Ever heard of La Ciudad Perdida, or the Lost City of the Tayrona? An archaeological site, located in the Sierra Nevada mountains of Colombia? Hundreds of years ago this place was inhabited by the Tayrona indigenous people. Nowadays it is a unique place in Colombia because it can only be reached by foot through the jungle. Two and a half days to get there, a visit to the city and then the exact same way back. Everything you walk up, you walk down and vice versa. An incredible experience! In this article you can read everything you want to know about the Lost City trek and hike in Colombia, including a packing list + many useful tips.
Lost City trek Colombia: Day 1.
For the second time in my life I am going to do this trek. And again, I find it exciting. At 8 am we are picked up at the hotel in Santa Marta and taken to the office of Osprey Expeditions. After a short briefing and getting to know our guide Pedro, we get into the jeep. On our way to our adventure. I catch myself immediately looking at my fellow travelers. How fit are they? I won’t say that this is the most important thing, but after all, you do form a small team for the next few days.
It is about a 2 hour drive to the starting point of our Lost City hike and along the way we get to know each other. A super fit American/French couple and a couple from Bogotá, little to zero experience. After 1.5 hours we make a stop at the entrance of the National Park and buy some last things. And then it’s another half hour, via a bumby road into the mountains of the Sierra Nevada, to the village of Mamey, also known as Machete Pelao.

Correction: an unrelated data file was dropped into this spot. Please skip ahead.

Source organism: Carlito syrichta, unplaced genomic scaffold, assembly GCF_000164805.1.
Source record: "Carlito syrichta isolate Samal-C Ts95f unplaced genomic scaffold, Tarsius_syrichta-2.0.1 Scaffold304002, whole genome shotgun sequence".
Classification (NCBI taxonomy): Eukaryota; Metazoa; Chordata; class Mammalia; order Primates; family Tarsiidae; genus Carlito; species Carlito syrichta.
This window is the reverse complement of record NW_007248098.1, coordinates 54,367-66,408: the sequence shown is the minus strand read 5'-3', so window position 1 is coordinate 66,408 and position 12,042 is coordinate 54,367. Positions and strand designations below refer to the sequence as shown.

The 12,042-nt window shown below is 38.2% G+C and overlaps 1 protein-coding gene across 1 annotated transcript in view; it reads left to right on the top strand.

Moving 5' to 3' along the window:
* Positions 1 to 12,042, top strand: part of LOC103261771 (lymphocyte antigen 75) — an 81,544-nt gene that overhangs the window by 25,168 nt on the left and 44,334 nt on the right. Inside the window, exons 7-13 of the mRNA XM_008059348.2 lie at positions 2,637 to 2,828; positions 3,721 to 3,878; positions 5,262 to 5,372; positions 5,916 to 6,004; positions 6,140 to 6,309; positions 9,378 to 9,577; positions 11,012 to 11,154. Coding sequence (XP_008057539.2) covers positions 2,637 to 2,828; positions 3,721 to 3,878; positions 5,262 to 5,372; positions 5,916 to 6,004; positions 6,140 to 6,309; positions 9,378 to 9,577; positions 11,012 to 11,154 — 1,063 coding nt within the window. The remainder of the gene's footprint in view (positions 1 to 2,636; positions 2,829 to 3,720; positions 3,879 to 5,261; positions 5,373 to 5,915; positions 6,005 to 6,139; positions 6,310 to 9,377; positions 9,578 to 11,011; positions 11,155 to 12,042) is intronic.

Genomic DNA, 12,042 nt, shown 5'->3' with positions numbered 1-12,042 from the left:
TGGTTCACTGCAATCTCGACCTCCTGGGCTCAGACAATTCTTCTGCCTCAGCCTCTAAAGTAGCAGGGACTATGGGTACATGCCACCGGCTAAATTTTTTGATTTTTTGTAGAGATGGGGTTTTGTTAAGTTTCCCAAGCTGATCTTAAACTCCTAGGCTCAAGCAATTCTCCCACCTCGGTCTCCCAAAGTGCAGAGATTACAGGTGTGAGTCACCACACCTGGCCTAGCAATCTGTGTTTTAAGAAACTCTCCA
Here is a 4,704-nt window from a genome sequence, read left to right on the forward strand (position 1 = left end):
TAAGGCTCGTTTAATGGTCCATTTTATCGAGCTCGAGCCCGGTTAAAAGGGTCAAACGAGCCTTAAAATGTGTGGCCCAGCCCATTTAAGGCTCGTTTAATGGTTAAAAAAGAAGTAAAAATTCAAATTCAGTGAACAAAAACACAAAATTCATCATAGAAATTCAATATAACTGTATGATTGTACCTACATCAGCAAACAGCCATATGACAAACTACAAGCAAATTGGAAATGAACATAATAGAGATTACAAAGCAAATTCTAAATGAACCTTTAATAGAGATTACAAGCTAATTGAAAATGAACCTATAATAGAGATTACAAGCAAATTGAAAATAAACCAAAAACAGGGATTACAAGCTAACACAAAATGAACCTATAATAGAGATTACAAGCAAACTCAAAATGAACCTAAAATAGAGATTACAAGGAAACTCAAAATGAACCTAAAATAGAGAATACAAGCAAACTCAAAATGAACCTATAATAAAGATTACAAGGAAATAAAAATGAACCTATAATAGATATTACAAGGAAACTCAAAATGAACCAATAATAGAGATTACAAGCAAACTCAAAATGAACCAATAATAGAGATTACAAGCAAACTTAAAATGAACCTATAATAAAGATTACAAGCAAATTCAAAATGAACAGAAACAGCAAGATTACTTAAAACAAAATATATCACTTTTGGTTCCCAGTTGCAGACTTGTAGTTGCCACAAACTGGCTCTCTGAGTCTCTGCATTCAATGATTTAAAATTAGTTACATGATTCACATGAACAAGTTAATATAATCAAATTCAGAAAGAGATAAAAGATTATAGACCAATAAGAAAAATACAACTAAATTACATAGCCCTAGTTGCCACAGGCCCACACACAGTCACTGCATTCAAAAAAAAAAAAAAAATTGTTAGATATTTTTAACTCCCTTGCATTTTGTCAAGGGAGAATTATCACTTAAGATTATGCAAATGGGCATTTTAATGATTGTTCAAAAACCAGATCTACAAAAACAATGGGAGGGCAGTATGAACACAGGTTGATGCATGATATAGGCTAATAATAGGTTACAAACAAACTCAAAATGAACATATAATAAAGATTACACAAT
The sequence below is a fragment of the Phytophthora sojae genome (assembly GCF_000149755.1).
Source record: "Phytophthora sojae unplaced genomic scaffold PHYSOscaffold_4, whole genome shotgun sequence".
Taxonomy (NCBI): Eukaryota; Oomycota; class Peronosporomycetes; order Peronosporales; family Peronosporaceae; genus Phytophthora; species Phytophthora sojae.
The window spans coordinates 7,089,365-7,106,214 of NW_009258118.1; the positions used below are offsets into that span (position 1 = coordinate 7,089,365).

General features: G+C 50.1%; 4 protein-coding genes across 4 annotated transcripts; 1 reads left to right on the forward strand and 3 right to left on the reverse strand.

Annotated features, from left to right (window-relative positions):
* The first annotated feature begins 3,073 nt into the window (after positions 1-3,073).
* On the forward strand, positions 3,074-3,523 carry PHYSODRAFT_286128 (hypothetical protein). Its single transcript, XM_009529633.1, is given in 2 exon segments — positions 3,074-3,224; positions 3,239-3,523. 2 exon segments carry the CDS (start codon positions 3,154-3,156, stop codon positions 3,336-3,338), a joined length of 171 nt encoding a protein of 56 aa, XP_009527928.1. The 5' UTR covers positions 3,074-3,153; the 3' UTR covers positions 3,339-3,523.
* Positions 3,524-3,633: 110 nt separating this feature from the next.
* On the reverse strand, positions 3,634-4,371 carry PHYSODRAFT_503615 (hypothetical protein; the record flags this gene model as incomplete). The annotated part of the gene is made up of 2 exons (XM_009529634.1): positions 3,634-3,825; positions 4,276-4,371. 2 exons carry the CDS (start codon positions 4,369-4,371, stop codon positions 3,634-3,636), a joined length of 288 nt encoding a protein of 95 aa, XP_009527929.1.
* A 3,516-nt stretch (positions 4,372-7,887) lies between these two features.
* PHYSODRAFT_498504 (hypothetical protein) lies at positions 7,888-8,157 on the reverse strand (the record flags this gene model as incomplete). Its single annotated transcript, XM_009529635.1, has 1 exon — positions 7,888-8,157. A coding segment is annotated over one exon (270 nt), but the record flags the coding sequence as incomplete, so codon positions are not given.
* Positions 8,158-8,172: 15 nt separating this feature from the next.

As soon as we arrive, we hear cheering and clapping from travelers who have returned from the Lost City hike in Colombia and made it. They look sweaty and worn out. Ai, this is exciting. After a nice lunch, we get ready for departure. We look one more time at the map. 48 kilometers doesn’t sound that much, but when you see how many hours certain parts take, you understand that it won’t be easy. In exactly 4 days we will be back at this point.
Mamey – Camp Adain – 4 hours
We slowly walk out of the village. Today is the least beautiful route, because we walk on a road where scooters regularly race by. Also, it is quite dusty and steep at certain parts. In addition, the sun burns heavily on our skin because there is little shelter.
As we progress along the path, the views become more and more beautiful. We look far out over the mountains and see the Caribbean coast in the distance. The guides stop a lot along the way to drink juice, eat fruit and rest. I would like it to go a little faster because sometimes you get more tired of stopping a lot. But you can tell that these guides are experienced. The good thing is that everyone can walk at his own pace. After 3.5 hours we reach the first campsite: Camp Aidan. I can’t believe we are already there. That went very well.
Camp Aidan is idyllically located on a river and surrounded by flowers. These rivers will play an important role in the coming days. After all, there is nothing nicer than to cool down after a few hours of walking and sweating.
Moreover, you share this beautiful place only with a handful of other travelers, which allows you to take the most beautiful pictures.
Camp Aidan is quite luxurious for a campsite in the middle of the jungle. There are bunk beds with real mattresses, blankets, pillows and a mosquito net. There are also showers (of course with cold water), including electricity and a bar to buy drinks.
After a dinner of fish and rice, an explanation follows about the area where we are. And then, around 9 PM, it is time to go to bed. Tomorrow we have to wake up at 5AM. Yes, really, every day at 5AM we have to get up, breakfast is at 5.30 AM and 6 AM is departure time. With the sound of the river, crickets, frogs and birds, we are in for a surprisingly good night.